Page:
Budget-friendly Borovets is a pretty ski resort, set amidst rolling pine forests...
However, with just 58km of pistes, you're in for a shock if you've already skied or snowboarded in one of the better Alpine or Rocky Mountain resorts. The prices are universally low compared to Western Europe and North America, though, and if money's tight, it's a lot better than not skiing at all.
Resort height: 1300m
Most of the runs in Borovets are of intermediate standard, but there is also a popular area of beginner slopes near the Rila hotel in the centre of the village. These can be crowded in high-season weeks, but are a good place to learn outside the school holidays, and the ski school has a long experience of teaching Brits. Once they've mastered their turns, beginners can then progress to a number of easy runs in both piste sectors.
Provided they don't mind skiing the same runs repeatedly over the course of a week, intermediates can also have fun in Borovets - though it's worth paying for some private tuition (cheap, compared with the Alps) to add interest to the week. Bear in mind that the old-fashioned lift system generates big queues during the school holidays.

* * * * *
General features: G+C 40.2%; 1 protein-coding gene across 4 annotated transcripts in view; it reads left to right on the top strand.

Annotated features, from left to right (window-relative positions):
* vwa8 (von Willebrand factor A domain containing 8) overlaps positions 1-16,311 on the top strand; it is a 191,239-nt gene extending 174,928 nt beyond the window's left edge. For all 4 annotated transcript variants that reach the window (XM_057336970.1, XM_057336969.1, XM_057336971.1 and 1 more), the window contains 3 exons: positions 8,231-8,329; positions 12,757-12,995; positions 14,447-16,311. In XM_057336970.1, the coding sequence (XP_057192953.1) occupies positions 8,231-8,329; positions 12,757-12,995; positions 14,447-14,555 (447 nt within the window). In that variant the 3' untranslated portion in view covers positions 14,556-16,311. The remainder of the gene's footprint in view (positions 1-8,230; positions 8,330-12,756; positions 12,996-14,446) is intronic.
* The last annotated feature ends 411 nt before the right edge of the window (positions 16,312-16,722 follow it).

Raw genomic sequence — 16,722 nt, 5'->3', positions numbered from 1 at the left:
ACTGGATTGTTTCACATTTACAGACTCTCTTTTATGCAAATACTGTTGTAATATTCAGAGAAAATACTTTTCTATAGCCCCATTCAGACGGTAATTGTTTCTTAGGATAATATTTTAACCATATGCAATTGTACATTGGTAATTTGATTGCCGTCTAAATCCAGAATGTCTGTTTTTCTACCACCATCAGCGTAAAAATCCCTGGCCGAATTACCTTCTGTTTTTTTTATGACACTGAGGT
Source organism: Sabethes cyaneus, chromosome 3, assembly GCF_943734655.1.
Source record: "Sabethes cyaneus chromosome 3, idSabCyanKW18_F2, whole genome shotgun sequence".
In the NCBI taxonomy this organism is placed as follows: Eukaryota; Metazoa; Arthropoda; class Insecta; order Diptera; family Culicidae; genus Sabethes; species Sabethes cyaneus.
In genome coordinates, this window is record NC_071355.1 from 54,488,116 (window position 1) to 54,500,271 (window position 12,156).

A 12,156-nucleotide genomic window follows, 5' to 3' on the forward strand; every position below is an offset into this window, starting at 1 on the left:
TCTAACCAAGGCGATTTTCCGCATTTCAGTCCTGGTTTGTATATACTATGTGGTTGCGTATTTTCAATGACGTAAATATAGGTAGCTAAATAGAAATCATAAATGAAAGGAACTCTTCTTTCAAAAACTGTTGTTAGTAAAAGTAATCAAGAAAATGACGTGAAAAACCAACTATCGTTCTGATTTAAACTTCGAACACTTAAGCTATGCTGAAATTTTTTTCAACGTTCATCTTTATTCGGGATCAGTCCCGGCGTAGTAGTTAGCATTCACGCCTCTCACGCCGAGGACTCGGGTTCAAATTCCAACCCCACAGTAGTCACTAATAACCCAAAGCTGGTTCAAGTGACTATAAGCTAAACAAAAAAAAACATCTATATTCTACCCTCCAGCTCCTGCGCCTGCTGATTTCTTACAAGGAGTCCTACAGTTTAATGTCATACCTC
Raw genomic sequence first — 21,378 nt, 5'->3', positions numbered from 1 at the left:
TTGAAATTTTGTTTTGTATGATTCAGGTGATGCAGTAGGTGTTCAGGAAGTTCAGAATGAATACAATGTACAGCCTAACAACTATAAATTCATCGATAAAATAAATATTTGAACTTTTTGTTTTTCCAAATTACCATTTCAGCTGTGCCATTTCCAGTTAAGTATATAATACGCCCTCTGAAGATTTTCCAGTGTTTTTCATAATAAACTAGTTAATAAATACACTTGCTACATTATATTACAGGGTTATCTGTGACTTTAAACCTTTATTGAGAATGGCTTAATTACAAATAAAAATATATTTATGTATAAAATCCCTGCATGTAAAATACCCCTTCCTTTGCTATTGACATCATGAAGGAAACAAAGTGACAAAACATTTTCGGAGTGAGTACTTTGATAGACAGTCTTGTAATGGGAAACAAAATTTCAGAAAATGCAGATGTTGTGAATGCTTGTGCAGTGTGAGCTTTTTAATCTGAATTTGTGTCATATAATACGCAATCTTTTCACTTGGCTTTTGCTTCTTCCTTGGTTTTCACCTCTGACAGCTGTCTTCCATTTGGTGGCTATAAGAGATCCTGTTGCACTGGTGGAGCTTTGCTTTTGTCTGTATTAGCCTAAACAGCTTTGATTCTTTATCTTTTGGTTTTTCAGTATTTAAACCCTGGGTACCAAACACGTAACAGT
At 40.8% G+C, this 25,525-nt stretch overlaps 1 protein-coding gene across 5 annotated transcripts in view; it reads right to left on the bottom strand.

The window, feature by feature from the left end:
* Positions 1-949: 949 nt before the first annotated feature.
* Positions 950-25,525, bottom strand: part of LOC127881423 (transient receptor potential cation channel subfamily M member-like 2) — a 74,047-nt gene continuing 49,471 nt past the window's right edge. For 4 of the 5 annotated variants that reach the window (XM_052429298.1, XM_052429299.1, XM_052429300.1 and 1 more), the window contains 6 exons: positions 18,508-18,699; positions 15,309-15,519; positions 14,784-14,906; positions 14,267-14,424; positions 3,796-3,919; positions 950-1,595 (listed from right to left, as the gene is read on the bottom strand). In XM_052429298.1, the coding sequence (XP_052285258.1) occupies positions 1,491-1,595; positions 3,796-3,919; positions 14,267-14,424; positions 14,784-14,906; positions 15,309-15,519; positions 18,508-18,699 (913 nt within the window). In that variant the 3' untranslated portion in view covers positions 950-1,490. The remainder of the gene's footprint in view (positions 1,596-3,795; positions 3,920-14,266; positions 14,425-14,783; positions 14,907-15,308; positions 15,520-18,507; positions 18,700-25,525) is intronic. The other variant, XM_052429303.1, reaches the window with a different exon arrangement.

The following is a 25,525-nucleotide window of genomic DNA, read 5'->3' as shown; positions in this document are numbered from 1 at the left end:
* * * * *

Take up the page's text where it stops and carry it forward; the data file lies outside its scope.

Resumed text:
More expert skiers and snowboarders should target a bigger, steeper resort in the Alps or the Rockies.
Borovets is in the Rila mountains, which are easily reached from the Bulgarian capital, Sofia...
The transfer from Sofia to the resort takes between an hour and and hour and a half.
Borovets is a great place to try skiing for the first time, while snowboarding beginners will also have enough choice...
However, advanced skiers and boarders - and even those who have achieved an intermediate level - are likely to find the small ski area and lack of steep slopes frustrating.
The main advantage of a ski holiday in Borovets is the cost. But the après-ski scene's not bad either...
Party animals can have a lot of fun in Borovets, fuelled by cheap beer and Bulgarian Raika. The Buzz bar, which opens at 3pm in the afternoon and shuts 13 hours later, is a popular venue. So too is Chilli Peppers Bar and Food, which serves burgers and wraps to hungry Brits who don't like their hotel's food. By general consensus, hotel cooking is not great in Bulgaria, and even if you've booked a half-board package, you may find yourself eating out on several nights at venues such as Mamacita's, where charming waiters and live music add extra spice to the Mexican food, and Katy's Steakhouse, which serves highly-rated hamburgers.
Day trips to Sofia and the monasteries at Rila, Bachkovo, and Preobrazhenie are the main attraction, although you can also visit hotel spas (open to the public during the day), try ice-skating or go ski-mobiling or tobogganing.
Cost of living 10/10
The best bit about Borovets is the price. You can pick up flights, transfers and a half-board accommodation package here for under £300 if you snap up a late-booking discount. Food and drink is cheap too.
Attractiveness of the resort 5/10
After fresh snowfall, the treelined pistes on the lower slopes are charming. The resort itself has a cheerful atmosphere (low prices have that effect on people!), but you couldn't call the big, slab-sided hotels pretty.